Stateless – Klaus Rózsa, Photographer

(Staatenlos – Klaus Rózsa, Fotograf)

Synopsis


Klaus Rosza im Einsatz
Gösgen 1977: Tear gas against anti-nuclear protesters (Photo: Klaus Rózsa)

A film by Erich Schmid
Switzerland 2016, DCP, Dolby SR-D, 96 mins.

Klaus Rózsa, who fled Hungary in 1956, was stateless for political reasons for over 40 years. The police persecuted him as a unionist, a foreigner, a left-wing journalist and, covertly, as a Jew. A biopic on freedom of the press in conjunction with the political movements of recent decades in Switzerland.

ISAN 0000-0004-3529-0000-m-0000-0000-8


Synopsis

Klaus Rózsa, a politically active photographer, lived in Zurich for decades as a stateless individual. All of his applications for naturalisation were refused on political grounds. In 1956 he fled Hungary, growing up in Switzerland with a Jewish father who had survived Auschwitz. Due to the extreme proximity of such a fate, the camera led him close to places where injustice was done. It was this particular quality of his camerawork that proved fateful for him. State Security writes: “By recording police abuse, he interfered with the work of the police.” – An extraordinary biopic about the political movements in the last decades.


Long Synopsis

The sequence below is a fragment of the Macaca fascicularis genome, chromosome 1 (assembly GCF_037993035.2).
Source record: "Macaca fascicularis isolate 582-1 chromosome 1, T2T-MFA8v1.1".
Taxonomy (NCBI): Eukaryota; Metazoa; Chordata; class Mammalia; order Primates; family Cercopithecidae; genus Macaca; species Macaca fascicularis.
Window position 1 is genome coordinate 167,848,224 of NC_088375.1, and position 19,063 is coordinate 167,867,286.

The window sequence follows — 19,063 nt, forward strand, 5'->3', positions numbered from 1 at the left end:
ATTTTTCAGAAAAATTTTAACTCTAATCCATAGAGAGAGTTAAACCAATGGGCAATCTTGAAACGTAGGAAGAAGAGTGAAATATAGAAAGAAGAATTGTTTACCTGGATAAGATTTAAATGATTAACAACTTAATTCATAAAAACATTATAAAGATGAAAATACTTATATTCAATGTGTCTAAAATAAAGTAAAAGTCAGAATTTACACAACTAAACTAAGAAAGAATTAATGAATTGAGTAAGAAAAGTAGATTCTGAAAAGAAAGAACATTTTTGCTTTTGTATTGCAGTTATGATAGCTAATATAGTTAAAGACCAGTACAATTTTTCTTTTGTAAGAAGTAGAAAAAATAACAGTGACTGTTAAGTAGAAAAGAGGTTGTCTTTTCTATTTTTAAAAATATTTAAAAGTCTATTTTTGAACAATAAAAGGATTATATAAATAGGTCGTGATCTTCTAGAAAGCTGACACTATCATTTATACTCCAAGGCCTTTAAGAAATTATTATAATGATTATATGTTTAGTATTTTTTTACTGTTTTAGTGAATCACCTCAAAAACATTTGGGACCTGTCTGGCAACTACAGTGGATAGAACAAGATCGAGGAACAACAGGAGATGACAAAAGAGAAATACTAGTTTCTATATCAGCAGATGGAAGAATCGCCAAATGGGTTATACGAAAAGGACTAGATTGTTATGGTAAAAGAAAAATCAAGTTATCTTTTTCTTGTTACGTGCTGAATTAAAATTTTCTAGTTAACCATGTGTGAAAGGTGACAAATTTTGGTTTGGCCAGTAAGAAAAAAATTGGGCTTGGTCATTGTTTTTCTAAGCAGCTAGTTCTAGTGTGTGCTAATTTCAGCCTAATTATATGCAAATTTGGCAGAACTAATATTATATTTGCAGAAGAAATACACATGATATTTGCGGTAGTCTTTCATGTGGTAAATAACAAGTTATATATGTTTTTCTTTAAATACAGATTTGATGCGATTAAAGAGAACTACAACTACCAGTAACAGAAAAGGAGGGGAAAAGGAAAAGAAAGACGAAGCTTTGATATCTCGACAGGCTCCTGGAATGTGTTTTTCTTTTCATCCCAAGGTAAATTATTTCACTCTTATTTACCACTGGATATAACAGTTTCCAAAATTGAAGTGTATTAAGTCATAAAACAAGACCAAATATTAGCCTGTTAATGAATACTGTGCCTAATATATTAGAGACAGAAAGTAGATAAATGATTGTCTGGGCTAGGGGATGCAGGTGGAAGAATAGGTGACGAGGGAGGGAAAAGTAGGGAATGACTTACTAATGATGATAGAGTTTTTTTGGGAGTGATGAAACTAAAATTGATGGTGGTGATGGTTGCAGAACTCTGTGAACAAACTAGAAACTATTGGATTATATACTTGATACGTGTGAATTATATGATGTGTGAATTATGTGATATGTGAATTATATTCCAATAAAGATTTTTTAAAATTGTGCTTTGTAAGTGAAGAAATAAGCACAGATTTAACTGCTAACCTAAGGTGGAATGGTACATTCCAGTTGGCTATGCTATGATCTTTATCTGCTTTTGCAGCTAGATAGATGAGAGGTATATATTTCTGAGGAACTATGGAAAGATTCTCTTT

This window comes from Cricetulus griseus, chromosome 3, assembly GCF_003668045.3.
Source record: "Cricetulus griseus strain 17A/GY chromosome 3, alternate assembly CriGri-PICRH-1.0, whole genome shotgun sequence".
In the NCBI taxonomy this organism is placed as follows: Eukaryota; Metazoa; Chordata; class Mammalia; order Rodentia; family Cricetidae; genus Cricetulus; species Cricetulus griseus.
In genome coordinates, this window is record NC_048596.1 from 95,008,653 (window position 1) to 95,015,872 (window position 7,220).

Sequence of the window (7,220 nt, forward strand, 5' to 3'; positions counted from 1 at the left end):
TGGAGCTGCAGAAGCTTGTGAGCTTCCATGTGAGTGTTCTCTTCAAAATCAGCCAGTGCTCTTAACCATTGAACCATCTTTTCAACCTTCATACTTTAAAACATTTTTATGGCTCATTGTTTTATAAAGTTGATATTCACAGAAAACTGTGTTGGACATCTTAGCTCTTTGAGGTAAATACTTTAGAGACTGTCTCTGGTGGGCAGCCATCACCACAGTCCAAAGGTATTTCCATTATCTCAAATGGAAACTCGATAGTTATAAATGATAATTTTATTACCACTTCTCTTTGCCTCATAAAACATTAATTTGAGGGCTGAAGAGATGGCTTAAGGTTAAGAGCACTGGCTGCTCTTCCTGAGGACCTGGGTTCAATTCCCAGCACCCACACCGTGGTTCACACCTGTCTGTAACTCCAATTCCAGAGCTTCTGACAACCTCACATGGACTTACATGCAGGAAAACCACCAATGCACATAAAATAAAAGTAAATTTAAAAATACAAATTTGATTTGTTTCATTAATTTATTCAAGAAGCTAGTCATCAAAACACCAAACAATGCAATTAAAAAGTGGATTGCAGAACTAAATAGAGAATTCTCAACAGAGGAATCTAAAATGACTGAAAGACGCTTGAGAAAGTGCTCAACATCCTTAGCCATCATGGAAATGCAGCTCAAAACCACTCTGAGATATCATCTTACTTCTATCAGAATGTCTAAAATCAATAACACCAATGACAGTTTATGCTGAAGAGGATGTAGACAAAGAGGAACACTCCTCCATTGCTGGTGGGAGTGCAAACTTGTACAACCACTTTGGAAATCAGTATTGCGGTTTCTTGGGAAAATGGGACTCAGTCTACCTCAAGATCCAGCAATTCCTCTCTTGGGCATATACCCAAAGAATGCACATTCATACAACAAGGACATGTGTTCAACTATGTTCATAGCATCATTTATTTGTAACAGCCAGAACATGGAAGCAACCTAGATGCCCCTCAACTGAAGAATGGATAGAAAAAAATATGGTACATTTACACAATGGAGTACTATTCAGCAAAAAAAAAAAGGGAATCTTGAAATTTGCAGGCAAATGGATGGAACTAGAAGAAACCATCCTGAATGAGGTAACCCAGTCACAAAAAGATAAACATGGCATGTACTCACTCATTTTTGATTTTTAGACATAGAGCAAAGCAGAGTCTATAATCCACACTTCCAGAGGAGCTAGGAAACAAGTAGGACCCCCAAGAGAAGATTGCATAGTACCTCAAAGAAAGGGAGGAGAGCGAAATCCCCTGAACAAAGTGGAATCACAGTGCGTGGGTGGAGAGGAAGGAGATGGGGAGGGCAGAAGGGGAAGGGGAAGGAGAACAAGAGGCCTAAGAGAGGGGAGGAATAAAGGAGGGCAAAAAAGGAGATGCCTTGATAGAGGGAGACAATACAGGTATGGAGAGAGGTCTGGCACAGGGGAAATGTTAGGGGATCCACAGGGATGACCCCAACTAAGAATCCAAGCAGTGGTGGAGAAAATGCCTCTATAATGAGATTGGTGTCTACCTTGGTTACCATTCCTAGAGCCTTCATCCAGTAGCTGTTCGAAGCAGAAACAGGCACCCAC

Klaus Rózsa, a well-known and politically active photographer, lived as a stateless individual in Zurich for decades. Each of his applications for naturalisation, of which there were three, was refused on political grounds. “He disrupts police work by taking photographs of police abuse,” reads his state security file. Marked by the fate of his Jewish father, who survived the concentration camps of Auschwitz and Dachau, Klaus Rózsa battles injustice within the state. During the Youth Protests of the ’80s, he both reached for the megaphone and simultaneously photographed altercations in the street. Later he fought for media freedom in Switzerland, and, in spite of his position as union president and member of the press council, was so often harassed and beaten by the police that in 2008 he emigrated to Budapest. It had been from there that, at the age of two, he, his parents and sister, Olga, had fled for Switzerland in 1956. But in the interim, racism and anti-Semitism had become socially acceptable in Hungary. Klaus once again demonstrated against this, appearing in Budapest by the side of Chancellor Gerhard Schroeder and also explaining to Swiss school groups about Carl Lutz, the long-ostracised Swiss Consul, who saved 60'000 Hungarian Jews during the Second World War. It was at the Budapest monument to Lutz that he met the consul’s daughter, Agnes Hirschi, who for years has been campaigning for the reputation and honouring of her father.


 

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